The Cornell Box is a test aimed at determining the accuracy of rendering software by comparing the rendered scene with an actual photograph of the same scene, and has become a commonly used 3D test model. It was created by Cindy M. Goral, Kenneth E. Torrance, Donald P. Greenberg, and Bennett Battaile at the Cornell University Program of Computer Graphics for their paper Modeling the Interaction of Light Between Diffuse Surfaces published and presented at SIGGRAPH'84.
A physical model of the box is created and photographed with a CCD camera. The exact settings are then measured from the scene: emission spectrum of the light source, reflectance spectra of all the surfaces, exact position and size of all objects, walls, light source and camera.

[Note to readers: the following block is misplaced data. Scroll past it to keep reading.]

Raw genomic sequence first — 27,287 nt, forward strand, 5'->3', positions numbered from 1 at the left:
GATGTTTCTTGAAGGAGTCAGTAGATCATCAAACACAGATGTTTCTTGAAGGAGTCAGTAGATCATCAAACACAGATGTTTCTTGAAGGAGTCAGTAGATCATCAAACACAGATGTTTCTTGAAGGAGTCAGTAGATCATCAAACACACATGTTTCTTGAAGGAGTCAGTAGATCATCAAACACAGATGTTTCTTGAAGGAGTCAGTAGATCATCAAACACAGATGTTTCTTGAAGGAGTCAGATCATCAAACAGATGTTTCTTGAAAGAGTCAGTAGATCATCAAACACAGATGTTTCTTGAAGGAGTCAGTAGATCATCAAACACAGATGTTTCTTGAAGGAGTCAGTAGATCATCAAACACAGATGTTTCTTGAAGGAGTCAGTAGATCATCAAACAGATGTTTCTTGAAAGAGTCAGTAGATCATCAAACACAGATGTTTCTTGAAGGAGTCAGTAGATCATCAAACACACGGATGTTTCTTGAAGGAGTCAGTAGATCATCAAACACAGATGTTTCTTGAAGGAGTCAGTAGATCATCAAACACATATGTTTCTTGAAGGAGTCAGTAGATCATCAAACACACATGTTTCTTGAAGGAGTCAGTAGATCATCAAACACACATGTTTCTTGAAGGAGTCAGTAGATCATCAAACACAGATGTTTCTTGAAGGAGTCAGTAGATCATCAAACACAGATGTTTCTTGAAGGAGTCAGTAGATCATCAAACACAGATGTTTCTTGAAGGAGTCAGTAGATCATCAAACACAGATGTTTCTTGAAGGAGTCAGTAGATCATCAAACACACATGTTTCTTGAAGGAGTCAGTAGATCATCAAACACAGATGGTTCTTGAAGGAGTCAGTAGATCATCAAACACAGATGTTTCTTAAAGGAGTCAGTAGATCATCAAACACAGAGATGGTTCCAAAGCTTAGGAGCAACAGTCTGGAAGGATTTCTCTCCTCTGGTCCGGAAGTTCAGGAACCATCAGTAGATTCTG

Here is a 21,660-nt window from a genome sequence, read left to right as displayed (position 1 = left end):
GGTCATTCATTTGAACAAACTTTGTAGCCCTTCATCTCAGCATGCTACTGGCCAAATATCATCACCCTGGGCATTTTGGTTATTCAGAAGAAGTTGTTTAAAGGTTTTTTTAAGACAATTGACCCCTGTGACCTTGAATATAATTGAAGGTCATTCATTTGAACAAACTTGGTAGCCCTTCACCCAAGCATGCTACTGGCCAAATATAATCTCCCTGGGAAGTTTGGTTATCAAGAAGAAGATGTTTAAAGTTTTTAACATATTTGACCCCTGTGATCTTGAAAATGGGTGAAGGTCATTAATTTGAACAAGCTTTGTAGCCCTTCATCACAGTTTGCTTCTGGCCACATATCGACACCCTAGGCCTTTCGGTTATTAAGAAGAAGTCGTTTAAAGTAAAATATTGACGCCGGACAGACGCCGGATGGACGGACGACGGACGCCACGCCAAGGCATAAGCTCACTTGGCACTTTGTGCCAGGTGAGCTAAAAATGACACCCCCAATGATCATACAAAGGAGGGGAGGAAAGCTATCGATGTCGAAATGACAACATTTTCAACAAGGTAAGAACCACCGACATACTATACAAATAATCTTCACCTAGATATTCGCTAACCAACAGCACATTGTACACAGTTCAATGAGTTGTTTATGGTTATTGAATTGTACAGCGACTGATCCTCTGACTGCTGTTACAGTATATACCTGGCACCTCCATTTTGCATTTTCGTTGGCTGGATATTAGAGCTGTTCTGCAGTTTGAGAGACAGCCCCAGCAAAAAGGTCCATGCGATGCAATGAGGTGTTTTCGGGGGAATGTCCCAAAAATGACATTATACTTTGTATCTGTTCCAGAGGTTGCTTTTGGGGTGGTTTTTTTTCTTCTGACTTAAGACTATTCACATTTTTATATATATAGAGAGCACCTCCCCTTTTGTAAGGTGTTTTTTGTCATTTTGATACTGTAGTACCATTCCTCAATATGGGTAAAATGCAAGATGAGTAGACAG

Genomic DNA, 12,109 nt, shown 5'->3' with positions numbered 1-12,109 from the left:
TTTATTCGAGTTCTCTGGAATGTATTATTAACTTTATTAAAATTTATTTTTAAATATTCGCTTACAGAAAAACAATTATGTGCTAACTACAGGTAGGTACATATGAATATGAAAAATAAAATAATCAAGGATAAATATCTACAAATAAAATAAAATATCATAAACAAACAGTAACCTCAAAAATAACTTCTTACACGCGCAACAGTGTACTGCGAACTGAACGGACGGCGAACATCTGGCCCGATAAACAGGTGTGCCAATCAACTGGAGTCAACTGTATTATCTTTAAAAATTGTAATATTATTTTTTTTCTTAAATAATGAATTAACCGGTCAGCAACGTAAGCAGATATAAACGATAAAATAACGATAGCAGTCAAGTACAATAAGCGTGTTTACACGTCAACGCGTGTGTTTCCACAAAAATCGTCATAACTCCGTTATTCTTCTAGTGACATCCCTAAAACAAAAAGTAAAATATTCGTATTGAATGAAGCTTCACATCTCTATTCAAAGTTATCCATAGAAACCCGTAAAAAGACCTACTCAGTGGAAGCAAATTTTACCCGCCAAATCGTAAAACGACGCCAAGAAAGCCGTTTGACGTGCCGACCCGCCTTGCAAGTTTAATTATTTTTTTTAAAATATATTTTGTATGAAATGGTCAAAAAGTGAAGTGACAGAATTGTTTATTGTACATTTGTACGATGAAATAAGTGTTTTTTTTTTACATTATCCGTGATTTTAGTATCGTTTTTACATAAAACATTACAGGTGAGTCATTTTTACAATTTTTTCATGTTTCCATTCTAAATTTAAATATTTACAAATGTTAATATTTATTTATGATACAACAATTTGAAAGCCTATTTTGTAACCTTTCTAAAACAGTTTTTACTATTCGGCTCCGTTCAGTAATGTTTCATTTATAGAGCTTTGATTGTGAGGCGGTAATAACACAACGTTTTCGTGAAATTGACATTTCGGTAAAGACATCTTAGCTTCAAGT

The same scene is then reproduced in the renderer, and the output file is compared with the photograph.
The basic environment consists of:
- One light source in the center of a white ceiling
- A green right wall
- A red left wall
- A white back wall
- A white floor
Objects are often placed inside the box. The first objects placed inside the environment were two white boxes. Another common version first used to test photon mapping includes two spheres: one with a perfect mirror surface and one made of glass.
The physical properties of the box are designed to show diffuse interreflection. For example, some light should reflect off the red and green walls and bounce onto the white walls, so parts of the white walls should appear slightly red or green.
Today, the Cornell Box is often used to show off renderers in a similar way as the Stanford Bunny, the Utah teapot, and Lenna: computer scientists often use the scene just for its visual properties without comparing it to test data from a physical model.
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